Growing Home: A biomimetic solution for homelessness in the Pacific Northwest
- Marc Asnis
- Sarah Peters
The urban environment is inhospitable to human animals who lack shelter. Humans are animals, not separate from nature, but we depart from nature to create harsh environments of our own. Denuded of trees, stripped of native plants, hardened by pavement and concrete, the modern city is a deadly landscape. Humans who live in cities with housing and shelter shortages face life-threatening conditions during rainy and cold seasons. In the Pacific Northwest, the winter of 2016-2017 brought the most severe cold weather Portland, Oregon has seen in almost 40 years, including record snowfall and 39 nights of below-freezing temperatures.
Escalating effects of climate change, already evident at the global and continental level, could create more chaotic weather patterns and exacerbate social disparities in cities around the world. Low-income households are most vulnerable to the impacts of climate change, including temperature extremes and rising energy costs, and have fewer resources to cope with these changes. Less predictable and more extreme weather heightens the need for shelter. In January, 2017 at least four homeless people died from exposure in Portland. They died seeking shelter: at a bus stop, on sidewalks, in a parking garage, and in a wooded park. Tragedies like this, and the suffering of many more in overcrowded homeless shelters, are preventable. While thousands struggle to survive in the urban forest, over 400 foreclosed houses in the Portland Metro Area stand vacant.
Our local environment provides a solution to the disparity of homeless humans and unused vacant structures. In the Hoh Rainforest on the Olympic Peninsula, fallen trees called nurse logs facilitate the growth of new seedlings as they decay. Foreclosed houses could serve as urban nurse logs by providing space and materials to build multi-unit homes that shelter vulnerable humans and grow diverse communities. Deconstructing rather than demolishing vacant structures mimics the efficient natural decomposition process: it reduces waste, promotes reuse of building materials, and creates six skilled jobs for every one that demolition provides.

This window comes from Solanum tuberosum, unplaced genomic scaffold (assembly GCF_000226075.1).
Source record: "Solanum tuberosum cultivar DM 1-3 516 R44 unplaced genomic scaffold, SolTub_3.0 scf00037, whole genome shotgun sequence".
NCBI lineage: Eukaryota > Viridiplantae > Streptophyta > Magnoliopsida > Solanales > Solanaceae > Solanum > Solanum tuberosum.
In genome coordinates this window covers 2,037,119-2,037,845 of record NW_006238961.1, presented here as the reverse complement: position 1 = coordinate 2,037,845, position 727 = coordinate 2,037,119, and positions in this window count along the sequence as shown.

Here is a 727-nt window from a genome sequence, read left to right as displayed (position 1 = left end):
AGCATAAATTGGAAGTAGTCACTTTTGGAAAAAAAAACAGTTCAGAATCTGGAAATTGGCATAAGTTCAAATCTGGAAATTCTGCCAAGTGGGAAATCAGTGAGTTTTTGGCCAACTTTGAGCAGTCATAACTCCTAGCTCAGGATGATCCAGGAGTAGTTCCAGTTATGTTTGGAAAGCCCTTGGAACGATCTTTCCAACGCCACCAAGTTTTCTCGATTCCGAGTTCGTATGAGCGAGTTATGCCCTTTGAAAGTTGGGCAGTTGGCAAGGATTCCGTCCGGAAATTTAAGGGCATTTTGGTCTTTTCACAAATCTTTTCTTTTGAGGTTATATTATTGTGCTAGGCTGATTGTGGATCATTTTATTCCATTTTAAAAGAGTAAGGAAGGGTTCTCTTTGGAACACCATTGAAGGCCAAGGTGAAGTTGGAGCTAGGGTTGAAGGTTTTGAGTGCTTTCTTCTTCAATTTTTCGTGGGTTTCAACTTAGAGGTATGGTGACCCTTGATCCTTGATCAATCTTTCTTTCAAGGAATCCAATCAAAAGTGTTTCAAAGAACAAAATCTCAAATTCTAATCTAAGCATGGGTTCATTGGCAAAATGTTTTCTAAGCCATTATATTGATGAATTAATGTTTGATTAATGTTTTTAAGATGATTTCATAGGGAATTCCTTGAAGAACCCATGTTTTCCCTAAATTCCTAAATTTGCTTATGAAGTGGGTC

We envision micro-studios rising organically in multi-unit two- and three-story pods, connected by courtyards with communal living and activity space, built from reused housing stock and sustainably sourced new materials. Like young saplings, these new homes must be supported by the surrounding ecosystem in order to form thriving communities. This support could include additional building materials, connection to city utilities, free inspections and low cost rebuilding loans to ensure safe and livable conditions, and tax credits to the banks that hold the foreclosed properties.
In the urban forest, seeking safety is the first step to recovering from the damage of trauma and mental illness that plague homeless humans. Physical safety is the first step out of cycles of addiction and poverty that contribute to homelessness. Vacant houses become urban nurse logs that provide this safety for vulnerable humans, first as emergency shelter and then as permanent homes. The wisdom of the Hoh Rainforest shows us a way to efficiently house our fellow human animals. Nature gives us a way of growing home.